Emergent research and priorities for shark and ray conservation

Salvador J. Jorgensen, Fiorenza Micheli, Timothy D. White, Kyle S. Van Houtan, Joanna Alfaro-Shigueto, Samantha Andrzejaczek, Natalie S. Arnoldi, Julia K. Baum, Barbara Block, Gregory L. Britten, Cheryl Butner, Susana Caballero, Diego Cardeñosa, Taylor K. Chapple, Shelley Clarke, Enric Cortés, Nicholas K. Dulvy, Sarah Fowler, Austin J. Gallagher, Eric GilmanBrendan J. Godley, Rachel T. Graham, Neil Hammerschlag, Alastair V. Harry, Michael R. Heithaus, Melanie Hutchinson, Charlie Huveneers, Chris G. Lowe, Luis O. Lucifora, Tracy MacKeracher, Jeffrey C. Mangel, Ana Paula Barbosa Martins, Douglas J. McCauley, Loren McClenachan, Christopher Mull, Lisa J. Natanson, Daniel Pauly, Diana A. Pazmino, Jennifer C. A. Pistevos, Nuno Queiroz, George Roff, Brendan D. Shea, Colin A. Simpfendorfer, David W Sims, Christine Ward-Paige, Boris Worm, Francesco Ferretti

Research output: Contribution to journalReview articlepeer-review

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Abstract

ABSTRACT: Over the past 4 decades there has been a growing concern for the conservation status of elasmobranchs (sharks and rays). In 2002, the first elasmobranch species were added to Appendix II of the Convention on International Trade in Endangered Species of Wild Fauna and Flora (CITES). Less than 20 yr later, there were 39 species on Appendix II and 5 on Appendix I. Despite growing concern, effective conservation and management remain challenged by a lack of data on population status for many species, human-wildlife interactions, threats to population viability, and the efficacy of conservation approaches. We surveyed 100 of the most frequently published and cited experts on elasmobranchs and, based on ranked responses, prioritized 20 research questions on elasmobranch conservation. To address these questions, we then convened a group of 47 experts from 35 institutions and 12 countries. The 20 questions were organized into the following broad categories: (1) status and threats, (2) population and ecology, and (3) conservation and management. For each section, we sought to synthesize existing knowledge, describe consensus or diverging views, identify gaps, and suggest promising future directions and research priorities. The resulting synthesis aggregates an array of perspectives on emergent research and priority directions for elasmobranch conservation.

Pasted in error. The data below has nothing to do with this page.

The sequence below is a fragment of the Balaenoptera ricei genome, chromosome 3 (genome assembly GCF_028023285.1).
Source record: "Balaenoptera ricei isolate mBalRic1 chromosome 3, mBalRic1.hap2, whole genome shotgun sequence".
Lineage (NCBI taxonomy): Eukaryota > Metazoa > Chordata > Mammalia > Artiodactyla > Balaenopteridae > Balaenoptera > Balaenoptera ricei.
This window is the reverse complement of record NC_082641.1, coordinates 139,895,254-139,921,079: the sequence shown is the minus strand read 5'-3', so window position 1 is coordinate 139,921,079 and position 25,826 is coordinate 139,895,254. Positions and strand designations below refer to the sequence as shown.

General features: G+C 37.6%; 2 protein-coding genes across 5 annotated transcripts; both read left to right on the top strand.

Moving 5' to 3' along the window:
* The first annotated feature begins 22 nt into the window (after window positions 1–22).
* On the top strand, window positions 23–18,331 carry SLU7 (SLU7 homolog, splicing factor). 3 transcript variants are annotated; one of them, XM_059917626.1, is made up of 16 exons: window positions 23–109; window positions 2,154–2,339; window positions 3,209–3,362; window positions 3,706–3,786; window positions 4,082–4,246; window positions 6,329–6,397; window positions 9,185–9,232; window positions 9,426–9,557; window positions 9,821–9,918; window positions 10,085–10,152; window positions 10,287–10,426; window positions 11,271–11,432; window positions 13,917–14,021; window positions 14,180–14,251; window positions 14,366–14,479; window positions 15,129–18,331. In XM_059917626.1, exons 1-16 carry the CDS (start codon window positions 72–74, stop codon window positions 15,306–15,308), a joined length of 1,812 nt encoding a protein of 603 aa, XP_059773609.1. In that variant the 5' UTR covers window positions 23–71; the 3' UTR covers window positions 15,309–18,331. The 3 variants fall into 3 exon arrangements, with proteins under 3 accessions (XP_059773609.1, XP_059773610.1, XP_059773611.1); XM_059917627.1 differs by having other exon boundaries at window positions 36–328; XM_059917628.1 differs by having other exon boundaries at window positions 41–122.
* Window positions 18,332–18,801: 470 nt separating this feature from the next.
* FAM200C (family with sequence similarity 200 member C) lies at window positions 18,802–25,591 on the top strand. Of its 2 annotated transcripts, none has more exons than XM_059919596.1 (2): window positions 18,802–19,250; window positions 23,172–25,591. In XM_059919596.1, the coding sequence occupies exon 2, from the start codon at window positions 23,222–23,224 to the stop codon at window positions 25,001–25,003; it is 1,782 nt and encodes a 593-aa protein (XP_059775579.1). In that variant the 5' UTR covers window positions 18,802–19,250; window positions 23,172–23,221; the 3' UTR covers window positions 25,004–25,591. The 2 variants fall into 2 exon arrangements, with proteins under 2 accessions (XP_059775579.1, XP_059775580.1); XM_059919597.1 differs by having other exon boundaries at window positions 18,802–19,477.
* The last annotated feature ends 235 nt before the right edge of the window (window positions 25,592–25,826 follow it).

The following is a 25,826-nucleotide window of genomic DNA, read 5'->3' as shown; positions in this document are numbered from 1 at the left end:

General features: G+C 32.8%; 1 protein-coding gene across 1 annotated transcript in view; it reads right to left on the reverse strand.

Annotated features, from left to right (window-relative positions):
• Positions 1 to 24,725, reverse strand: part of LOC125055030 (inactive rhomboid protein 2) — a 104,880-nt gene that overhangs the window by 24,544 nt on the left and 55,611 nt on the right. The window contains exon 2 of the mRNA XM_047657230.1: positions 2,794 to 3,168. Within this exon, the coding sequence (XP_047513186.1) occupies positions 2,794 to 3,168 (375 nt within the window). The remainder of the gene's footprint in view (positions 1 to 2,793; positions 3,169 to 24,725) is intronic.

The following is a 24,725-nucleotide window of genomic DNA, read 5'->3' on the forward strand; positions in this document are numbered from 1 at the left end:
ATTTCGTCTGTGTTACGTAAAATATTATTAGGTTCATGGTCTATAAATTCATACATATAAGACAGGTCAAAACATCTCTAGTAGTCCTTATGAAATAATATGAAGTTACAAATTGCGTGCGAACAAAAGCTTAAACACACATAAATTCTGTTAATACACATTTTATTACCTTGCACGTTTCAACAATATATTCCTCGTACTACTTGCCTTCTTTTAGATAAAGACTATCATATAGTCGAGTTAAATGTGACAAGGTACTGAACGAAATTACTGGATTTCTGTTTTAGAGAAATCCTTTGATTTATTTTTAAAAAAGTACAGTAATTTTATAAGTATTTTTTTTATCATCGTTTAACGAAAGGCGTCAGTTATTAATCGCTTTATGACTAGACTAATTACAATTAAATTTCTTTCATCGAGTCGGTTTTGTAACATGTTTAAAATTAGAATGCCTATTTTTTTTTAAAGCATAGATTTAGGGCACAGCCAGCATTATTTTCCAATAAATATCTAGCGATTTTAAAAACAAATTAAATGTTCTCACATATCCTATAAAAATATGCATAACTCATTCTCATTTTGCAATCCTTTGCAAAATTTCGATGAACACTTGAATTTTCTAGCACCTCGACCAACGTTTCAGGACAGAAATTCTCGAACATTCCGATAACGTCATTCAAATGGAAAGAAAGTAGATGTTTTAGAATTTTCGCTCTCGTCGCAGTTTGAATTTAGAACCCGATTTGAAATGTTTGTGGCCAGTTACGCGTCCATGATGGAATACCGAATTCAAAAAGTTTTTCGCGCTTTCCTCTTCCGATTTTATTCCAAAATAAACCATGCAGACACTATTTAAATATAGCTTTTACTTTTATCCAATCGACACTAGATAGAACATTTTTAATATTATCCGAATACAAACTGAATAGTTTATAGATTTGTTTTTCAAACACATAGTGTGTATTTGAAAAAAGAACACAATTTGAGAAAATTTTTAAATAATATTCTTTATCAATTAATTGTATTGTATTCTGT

Original languageEnglish
Pages (from-to)171-203
Number of pages33
JournalEndangered Species Research
Volume47
DOIs
Publication statusPublished - 28 Feb 2022

Keywords

  • Elasmobranch
  • Conservation priorities
  • Sharks
  • Rays

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